“Removing added sugars and very sweet foods retrains your taste buds to perceive sweetness, and you’ll find that foods you once thought weren’t sweet at all become quite sweet as the days pass [when following the 21 Day Sugar Detox].”
– Diane Sanfilippo
This is true for me. I enjoy all vegetables (which are carbohydrates) with such pleasure because I can detect the pure subtle sweetness. We have cut back considerably on the amount of grains we consume in our household, and I can see from picking up Diane’s book today that I will be cutting back on them even more. The key is to understand why we eat the foods we do and to learn how to prepare meals that are nourishing.
We do allow for some organic grains in our diet but as we become more comfortable with these changes, we are more accepting of continuing to learn what else we can eliminate to thrive better.
I designed this muffin recipe specifically for my daughter after receiving the results from our ALCAT test, but now I realize that going forward, it is going to get a whole new makeover, in fact this may be the last time I ever make it.
This is today’s version…
- 2 Cups Fine Organic Spelt Flour (Anita’s from bulk)
- ½ Cup Organic Oat Flour (gluten-free)
- 1 tsp salt
- 2 tsp baking powder
- 1 TBSP organic ground cinnamon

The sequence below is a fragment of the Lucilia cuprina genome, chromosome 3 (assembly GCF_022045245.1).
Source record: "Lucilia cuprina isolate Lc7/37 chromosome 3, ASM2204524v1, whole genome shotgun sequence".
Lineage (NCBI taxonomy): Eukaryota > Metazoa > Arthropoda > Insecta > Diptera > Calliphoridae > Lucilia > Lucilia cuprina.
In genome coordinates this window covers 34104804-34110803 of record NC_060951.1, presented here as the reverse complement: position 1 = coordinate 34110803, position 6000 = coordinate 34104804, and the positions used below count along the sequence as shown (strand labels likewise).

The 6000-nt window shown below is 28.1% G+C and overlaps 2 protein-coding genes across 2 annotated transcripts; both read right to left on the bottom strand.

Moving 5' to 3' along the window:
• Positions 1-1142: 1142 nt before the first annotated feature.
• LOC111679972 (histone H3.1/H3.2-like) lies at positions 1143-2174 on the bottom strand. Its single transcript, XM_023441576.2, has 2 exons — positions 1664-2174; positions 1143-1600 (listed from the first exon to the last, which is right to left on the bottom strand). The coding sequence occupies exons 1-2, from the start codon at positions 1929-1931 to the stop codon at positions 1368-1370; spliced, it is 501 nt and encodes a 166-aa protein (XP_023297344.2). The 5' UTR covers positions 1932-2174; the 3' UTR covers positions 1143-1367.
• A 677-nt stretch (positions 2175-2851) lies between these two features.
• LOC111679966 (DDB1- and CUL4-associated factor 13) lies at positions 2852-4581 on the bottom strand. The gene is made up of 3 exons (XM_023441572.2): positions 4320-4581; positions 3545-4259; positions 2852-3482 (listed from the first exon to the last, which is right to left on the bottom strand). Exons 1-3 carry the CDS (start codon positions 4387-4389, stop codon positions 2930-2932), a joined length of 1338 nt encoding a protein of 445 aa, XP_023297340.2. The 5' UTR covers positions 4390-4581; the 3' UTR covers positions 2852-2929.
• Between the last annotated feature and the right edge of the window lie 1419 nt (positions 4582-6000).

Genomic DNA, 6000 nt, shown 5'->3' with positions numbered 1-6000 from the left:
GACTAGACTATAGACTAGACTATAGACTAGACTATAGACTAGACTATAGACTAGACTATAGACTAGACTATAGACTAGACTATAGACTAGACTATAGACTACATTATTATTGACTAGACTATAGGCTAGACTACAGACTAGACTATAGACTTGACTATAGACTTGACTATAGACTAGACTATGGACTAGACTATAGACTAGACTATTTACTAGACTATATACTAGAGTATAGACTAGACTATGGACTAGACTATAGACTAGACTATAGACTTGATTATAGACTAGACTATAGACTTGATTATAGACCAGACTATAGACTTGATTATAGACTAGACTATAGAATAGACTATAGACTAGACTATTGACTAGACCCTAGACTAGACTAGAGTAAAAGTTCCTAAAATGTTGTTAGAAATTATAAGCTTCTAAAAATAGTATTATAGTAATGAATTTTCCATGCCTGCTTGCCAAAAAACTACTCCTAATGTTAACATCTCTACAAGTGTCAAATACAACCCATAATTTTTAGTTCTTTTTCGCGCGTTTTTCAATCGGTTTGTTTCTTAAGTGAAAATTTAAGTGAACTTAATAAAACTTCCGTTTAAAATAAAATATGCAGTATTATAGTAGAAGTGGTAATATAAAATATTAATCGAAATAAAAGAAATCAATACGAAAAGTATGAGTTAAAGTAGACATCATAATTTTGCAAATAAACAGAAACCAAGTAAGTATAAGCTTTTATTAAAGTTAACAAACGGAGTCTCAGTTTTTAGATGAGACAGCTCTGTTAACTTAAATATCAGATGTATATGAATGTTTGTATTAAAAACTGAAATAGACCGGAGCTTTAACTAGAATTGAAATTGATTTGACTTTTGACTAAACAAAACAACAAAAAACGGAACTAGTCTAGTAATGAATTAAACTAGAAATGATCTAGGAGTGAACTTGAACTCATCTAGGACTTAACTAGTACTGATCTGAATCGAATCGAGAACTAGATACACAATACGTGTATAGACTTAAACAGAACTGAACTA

- 3 Large Eggs, beaten
- 2 Cups mashed very ripe bananas
- 1/2 Cup (-less 1 TBSP) melted Organic Virgin Coconut Oil
- 1 TBSP melted Organic unsalted Butter
- 1 tsp organic vanilla
- 1/4 Cup finely mashed organic walnuts into paste, used mortar & pestle
- 1 TBSP unsweetened cocao nibs, ground into walnut paste with mortar & pestle
- 3/4 Cup finely grated organic carrot
- Pre-heat oven to 350ºF.
- Prepare muffin tins (lightly greased with butter).
- Melt coconut oil and butter. Remove from heat.
- “Bloom” cinnamon by adding cinnamon to melted oil/butter. Stir well and set aside to cool.
- Combine dry ingredients in a medium bowl.
- Mash ripe bananas in a small bowl.
- In a separate medium bowl, whisk eggs, then add mashed banana and remaining wet ingredients. Whisk together.
- Pour wet ingredients into dry ingredients and incorporate. Not too much – stir approximately 10 times. Don’t over mix.
- Fold in additions if using. Careful not to stir the mixture too much.
- Fill muffin tins 3/4 full or to your liking.
- Bake for 20 minutes depending on your oven. Check for doneness using method of choice.
- Remove from oven and let stand for a few minutes before transferring to wire rack to cool.
Yield: 12 mini muffins +1 mini loaf (I have a mini loaf pan & mini bundt pan that I use when I have some leftover batter).
Note: Spelt Flour is NOT gluten-free.
Diane Sanfilippo has great recipes in her 21 Day Sugar Detox book which is an accompaniment to her cookbook. This Fall, my kids and I will be learning and experimenting from this approach.
Let's live without single-use plastic! Better for our health and that of our planet. Stop the Recycle cycle. In this order: AVOID - REDUCE - REUSE - RECYCLE
Tagged: 21 Day Sugar Detox, ALCAT, Banana Muffins, Diane Sanfilippo, Homemade, muffins, no sugar, no sugar added, Organic, You As A Cook